Tony Greaves writes … Haggling over more than the haggis?

 

Let’s assume, as I did in previous pieces here and here, that no party will win a majority on May 7th, and that all the post-election pressure will be for a minority government with an arrangement with one or more other parties that falls short of coalition. On current polls the Liberal Democrats will not get enough seats for it to be practicable for us to enter coalition, and the third largest party will be the SNP who have made it clear they will not enter any coalition but will seek a looser agreement with Labour.

None of this may happen but the probability seems high enough to discuss how it might work. I am also assuming that, for reasons I’ve also set out previously here, the Fixed-term Parliaments Act will make it very difficult for anyone to force an early second election. In spite of this (or perhaps with some level of ignorance) both Labour and Conservative MPs seem to favour minority government. All this could mean that a minority government may not only be the short term outcome, but could last for some time – perhaps a full five years.

The position of the SNP is interesting, to say the least. Nicola Sturgeon’s speech at the SNP conference is worth reading in full. Her pledges to vote down a Conservative Queen’s Speech are just rhetoric – if it’s going to be voted down, it’s not going to take place. If the post-election negotiations result in a deal between Labour and the SNP which means that between them (or with a few added friends) they can muster a majority for Miliband, Cameron will have to resign. The Queen is not going to invite anyone to form a Government unless and until her advisers tell her they can survive a vote of confidence – and that the Gracious Speech will not be kicked out in the lobbies.

On the other hand Sturgeon came closer than before to saying that SNP MPs would take more interest in “English matters”. She talked about budget matters including welfare reform. She talked about working practices and the living wage. She talked again about the NHS across the UK. But she also talked a lot about the constitutional issues – “all that is deeply undemocratic and unfair about the Westminster notion of democracy”. She appealed to “ordinary people across these islands who feel just as let down by that out of touch Westminster system as we do” and to “people of progressive opinion all across the UK”. She pointed out that the SNP know how to make minority government work. You don’t have to like her or her party to realise that this is the kind of thing that Liberals and Liberal Democrats have been saying for decades.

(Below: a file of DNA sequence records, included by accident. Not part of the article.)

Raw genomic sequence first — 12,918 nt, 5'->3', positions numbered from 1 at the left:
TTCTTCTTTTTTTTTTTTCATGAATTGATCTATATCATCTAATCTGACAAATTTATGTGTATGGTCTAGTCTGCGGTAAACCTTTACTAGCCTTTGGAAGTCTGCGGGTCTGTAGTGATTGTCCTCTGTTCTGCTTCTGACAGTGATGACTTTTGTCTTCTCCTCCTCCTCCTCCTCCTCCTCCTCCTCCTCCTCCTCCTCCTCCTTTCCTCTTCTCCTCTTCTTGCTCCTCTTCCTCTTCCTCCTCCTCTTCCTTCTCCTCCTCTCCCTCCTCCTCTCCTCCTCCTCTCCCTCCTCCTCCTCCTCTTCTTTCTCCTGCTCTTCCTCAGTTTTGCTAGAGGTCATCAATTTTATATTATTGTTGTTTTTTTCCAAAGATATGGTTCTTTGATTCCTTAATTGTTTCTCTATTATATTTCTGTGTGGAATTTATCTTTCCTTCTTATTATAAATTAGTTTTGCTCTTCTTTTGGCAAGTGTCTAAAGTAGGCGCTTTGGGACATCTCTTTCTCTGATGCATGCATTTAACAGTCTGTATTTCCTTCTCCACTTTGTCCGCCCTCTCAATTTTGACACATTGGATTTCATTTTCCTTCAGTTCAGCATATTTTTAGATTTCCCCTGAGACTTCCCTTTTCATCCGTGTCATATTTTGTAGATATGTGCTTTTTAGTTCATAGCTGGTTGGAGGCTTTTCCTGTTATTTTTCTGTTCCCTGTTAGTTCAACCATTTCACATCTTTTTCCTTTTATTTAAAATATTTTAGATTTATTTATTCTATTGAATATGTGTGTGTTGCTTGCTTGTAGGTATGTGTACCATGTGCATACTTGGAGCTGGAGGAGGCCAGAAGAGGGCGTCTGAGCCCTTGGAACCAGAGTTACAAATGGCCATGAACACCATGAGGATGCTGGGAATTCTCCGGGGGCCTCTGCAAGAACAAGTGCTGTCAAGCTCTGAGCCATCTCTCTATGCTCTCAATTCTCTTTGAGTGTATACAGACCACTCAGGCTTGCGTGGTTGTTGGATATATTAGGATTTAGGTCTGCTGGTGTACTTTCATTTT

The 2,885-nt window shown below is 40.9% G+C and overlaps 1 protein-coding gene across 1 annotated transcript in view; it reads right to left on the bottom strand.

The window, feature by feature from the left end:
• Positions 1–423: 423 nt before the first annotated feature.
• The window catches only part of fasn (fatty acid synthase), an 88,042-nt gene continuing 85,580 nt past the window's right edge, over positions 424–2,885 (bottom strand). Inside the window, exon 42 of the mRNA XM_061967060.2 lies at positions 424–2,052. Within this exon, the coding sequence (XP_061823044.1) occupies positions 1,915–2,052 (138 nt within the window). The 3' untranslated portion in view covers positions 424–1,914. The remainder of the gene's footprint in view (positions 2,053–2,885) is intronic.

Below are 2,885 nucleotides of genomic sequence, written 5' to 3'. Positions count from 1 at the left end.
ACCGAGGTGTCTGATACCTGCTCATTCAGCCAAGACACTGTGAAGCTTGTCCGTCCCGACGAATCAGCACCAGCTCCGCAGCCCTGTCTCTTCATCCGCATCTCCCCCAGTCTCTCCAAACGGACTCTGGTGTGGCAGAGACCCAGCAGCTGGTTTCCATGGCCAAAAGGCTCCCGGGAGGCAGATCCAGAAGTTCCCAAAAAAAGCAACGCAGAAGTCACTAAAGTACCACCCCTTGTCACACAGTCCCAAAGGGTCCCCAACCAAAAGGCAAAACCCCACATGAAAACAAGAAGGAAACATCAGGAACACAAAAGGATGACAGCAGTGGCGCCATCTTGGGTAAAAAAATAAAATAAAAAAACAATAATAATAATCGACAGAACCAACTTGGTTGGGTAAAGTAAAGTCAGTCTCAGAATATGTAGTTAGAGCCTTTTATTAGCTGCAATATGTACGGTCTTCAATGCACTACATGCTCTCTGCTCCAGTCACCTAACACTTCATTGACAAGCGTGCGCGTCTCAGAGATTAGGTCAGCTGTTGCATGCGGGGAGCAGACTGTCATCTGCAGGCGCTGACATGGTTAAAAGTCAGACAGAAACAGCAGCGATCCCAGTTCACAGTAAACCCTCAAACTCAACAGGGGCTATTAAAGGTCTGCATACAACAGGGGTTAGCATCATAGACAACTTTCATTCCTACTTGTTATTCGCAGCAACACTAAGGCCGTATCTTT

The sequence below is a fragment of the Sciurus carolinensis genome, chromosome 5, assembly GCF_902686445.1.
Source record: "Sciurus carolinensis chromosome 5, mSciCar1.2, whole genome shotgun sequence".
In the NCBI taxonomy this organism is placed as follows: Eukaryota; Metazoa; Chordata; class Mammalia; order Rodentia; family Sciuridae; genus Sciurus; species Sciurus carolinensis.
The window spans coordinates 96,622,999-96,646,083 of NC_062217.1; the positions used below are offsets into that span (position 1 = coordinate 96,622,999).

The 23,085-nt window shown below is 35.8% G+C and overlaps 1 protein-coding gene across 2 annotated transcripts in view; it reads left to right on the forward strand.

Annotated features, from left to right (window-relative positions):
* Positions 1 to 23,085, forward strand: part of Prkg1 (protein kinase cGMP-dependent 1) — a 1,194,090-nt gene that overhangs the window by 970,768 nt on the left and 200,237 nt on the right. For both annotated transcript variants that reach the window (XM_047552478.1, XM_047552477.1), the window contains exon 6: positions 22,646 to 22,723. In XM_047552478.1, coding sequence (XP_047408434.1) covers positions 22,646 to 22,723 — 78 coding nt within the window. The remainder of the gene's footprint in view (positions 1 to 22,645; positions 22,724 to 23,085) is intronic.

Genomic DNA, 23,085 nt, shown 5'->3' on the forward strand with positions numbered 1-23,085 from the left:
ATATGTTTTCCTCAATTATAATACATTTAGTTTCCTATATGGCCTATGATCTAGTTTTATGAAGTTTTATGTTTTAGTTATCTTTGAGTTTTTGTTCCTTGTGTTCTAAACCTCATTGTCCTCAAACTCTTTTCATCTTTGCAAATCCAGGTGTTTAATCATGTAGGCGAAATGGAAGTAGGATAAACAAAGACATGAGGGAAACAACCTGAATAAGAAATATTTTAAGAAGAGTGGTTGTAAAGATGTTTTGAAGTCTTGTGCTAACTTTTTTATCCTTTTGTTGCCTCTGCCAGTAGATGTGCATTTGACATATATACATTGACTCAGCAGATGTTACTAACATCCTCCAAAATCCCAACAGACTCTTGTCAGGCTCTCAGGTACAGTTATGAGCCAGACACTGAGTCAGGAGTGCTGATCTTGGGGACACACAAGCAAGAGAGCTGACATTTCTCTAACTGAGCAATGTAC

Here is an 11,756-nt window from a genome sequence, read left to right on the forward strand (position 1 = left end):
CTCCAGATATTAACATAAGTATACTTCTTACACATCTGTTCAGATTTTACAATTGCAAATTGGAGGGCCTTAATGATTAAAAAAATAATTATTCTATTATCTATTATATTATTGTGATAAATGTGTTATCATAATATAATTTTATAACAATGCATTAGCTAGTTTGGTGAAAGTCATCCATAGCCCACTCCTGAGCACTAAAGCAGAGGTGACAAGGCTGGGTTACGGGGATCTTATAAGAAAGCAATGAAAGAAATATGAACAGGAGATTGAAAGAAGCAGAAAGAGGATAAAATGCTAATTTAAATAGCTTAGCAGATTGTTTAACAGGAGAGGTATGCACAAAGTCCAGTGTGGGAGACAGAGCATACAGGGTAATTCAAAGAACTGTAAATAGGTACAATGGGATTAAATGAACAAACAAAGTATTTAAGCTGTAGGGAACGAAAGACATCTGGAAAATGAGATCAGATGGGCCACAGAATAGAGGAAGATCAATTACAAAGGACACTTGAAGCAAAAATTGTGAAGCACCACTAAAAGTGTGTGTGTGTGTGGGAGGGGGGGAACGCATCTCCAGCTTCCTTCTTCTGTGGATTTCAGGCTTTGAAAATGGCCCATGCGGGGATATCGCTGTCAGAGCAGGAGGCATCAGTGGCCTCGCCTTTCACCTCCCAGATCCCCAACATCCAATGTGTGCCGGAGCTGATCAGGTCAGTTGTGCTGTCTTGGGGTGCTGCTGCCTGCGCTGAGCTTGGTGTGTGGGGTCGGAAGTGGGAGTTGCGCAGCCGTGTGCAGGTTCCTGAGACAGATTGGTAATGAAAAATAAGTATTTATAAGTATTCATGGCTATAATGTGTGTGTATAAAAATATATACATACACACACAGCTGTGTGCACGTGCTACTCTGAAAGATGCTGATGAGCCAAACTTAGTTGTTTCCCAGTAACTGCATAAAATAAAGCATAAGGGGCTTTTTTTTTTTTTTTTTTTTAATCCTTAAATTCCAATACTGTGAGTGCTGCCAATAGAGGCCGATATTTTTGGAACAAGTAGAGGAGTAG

But if Sturgeon and her party are serious about all this they are going to have to think hard about their role at Westminster. If they hold most Scottish seats and continue to abstain on “English matters” they will fall into the very trap that the Tories are trying to set with Hague and Cameron’s “English votes for English laws” nonsense, handing the English Tories a majority on “English” legislation. And when the Commons send Bills to the Lords, with or without SNP help, they will go to a Chamber without a single SNP member (their own choice) where the very clear balance of power will be held by the hundred-plus Liberal Democrats. If Sturgeon wants the SNP to be treated seriously in helping to sort out Westminster – “to shake up and reform that discredited and outdated system” on behalf of “the needs and demands of those ordinary people, wherever they are in the United Kingdom” – she’ll have to find ways for her party to take part and perhaps also do deals with us. If Labour have any sense they’ll only shake hands on a deal if SNP MPs promise to pull their weight on matters affecting the rest of the UK.

* Lord Tony Greaves is the Liberal Democrats Lords Spokesperson for the North of England.

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26 Comments

  • “If Sturgeon wants the SNP to be treated seriously in helping to sort out Westminster – “to shake up and reform that discredited and outdated system” on behalf of “the needs and demands of those ordinary people, wherever they are in the United Kingdom” – she’ll have to find ways for her party to take part and perhaps also do deals with us.”

    Since I have been banging on about federal government – I feel I must point out this is the only clean, clear and just way to ‘shake up and reform that discredited and outdated system’. Unless the possibility of the devolved governments holding the rest of the UK electorate to ransom is removed – this will be a continuing problem. Federal government would do just that – along with an elected HofL.

    Perhaps the Lib/Dems could join with the SNP to achieve these ends.

  • Another interesting article by Tony, I agree with John Tilley commenting on your first article – you should write in LDV more often. I had not realised that the SNP have no members in the House of Lords. Tony posted under his second article the composition of the House of Lords – “Con 227, Lab 216, LD 104, XB 181, Non-affiliated 20, Other parties 15, Bishops 26” and then stated, “the Crossbenches usually have the lowest turnouts. Tories and Labour are similar, and the LDs highest (occasionally around 80%).” Therefore even if we are reduced to less than 40 MPs in the General Election our support will be needed in the House of Lords especially if there is a minority government.